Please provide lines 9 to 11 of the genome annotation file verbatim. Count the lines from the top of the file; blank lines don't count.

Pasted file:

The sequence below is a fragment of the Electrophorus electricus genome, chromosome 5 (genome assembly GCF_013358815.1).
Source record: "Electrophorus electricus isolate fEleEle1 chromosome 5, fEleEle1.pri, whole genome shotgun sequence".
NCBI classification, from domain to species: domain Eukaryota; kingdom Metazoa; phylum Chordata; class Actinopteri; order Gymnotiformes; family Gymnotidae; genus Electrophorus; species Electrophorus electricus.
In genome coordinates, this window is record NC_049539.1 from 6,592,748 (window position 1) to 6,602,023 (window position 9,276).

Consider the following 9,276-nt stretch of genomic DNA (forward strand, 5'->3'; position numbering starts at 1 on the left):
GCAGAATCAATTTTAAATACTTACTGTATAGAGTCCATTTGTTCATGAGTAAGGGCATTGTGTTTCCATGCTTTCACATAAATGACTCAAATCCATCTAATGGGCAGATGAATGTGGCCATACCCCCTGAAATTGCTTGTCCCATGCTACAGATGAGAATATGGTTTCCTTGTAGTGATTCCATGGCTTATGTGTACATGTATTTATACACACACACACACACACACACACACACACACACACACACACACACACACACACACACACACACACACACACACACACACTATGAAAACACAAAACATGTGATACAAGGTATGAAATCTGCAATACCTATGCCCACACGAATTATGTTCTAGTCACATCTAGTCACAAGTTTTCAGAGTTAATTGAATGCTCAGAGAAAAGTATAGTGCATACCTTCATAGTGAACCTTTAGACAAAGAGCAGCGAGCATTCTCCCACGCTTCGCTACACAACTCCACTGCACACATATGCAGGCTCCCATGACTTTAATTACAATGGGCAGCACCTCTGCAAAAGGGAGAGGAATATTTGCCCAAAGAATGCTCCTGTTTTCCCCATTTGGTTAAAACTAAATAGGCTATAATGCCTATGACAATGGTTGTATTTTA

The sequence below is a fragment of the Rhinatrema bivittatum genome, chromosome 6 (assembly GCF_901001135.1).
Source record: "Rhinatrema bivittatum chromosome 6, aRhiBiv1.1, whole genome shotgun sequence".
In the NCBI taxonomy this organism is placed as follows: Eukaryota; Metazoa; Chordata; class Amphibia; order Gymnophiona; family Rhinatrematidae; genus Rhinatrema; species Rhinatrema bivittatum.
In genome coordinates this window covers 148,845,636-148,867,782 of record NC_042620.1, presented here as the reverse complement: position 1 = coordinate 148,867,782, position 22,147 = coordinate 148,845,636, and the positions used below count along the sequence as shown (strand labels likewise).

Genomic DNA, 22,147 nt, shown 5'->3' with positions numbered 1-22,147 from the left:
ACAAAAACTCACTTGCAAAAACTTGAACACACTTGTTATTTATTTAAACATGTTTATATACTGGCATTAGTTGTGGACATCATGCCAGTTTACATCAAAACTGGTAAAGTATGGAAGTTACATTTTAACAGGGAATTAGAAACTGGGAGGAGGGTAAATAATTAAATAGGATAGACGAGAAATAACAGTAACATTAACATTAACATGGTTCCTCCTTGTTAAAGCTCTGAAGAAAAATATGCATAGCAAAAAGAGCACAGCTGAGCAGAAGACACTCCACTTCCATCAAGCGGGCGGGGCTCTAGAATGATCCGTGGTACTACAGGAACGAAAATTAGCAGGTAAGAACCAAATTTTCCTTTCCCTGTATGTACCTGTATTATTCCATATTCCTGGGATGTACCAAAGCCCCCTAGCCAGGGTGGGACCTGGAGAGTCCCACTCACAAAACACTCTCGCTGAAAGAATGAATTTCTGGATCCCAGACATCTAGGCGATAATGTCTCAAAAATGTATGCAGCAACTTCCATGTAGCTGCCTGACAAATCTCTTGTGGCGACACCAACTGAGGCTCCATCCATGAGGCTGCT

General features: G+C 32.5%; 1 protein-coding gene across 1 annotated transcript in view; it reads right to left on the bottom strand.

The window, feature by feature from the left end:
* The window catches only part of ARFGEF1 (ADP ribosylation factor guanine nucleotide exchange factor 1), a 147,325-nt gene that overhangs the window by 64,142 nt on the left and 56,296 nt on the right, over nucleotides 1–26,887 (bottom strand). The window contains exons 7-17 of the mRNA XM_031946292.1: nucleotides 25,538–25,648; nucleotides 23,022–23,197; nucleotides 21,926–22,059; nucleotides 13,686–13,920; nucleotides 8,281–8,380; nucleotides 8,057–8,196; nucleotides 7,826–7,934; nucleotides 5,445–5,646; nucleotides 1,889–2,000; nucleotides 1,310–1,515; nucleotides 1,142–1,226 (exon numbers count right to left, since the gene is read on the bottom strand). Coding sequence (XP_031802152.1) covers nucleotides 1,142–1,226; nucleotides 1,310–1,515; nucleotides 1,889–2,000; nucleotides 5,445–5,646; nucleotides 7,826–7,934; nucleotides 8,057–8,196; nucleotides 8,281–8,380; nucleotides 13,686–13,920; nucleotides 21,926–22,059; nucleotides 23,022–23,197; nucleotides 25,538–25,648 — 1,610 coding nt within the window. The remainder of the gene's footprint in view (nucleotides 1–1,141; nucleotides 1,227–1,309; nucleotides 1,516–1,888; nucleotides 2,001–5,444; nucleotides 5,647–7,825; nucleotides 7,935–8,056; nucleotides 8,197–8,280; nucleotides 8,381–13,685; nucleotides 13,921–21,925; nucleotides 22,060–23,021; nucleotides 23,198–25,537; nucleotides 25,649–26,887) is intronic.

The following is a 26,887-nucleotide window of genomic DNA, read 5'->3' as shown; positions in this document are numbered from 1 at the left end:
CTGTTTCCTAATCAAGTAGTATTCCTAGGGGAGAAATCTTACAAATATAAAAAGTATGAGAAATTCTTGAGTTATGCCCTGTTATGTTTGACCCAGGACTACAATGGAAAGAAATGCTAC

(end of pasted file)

In the NCBI taxonomy this organism is placed as follows: Eukaryota; Metazoa; Chordata; class Amphibia; order Gymnophiona; family Rhinatrematidae; genus Rhinatrema; species Rhinatrema bivittatum.
In genome coordinates this window covers 148,845,636-148,867,782 of record NC_042620.1, presented here as the reverse complement: position 1 = coordinate 148,867,782, position 22,147 = coordinate 148,845,636, and the positions used below count along the sequence as shown (strand labels likewise).

Genomic DNA, 22,147 nt, shown 5'->3' with positions numbered 1-22,147 from the left: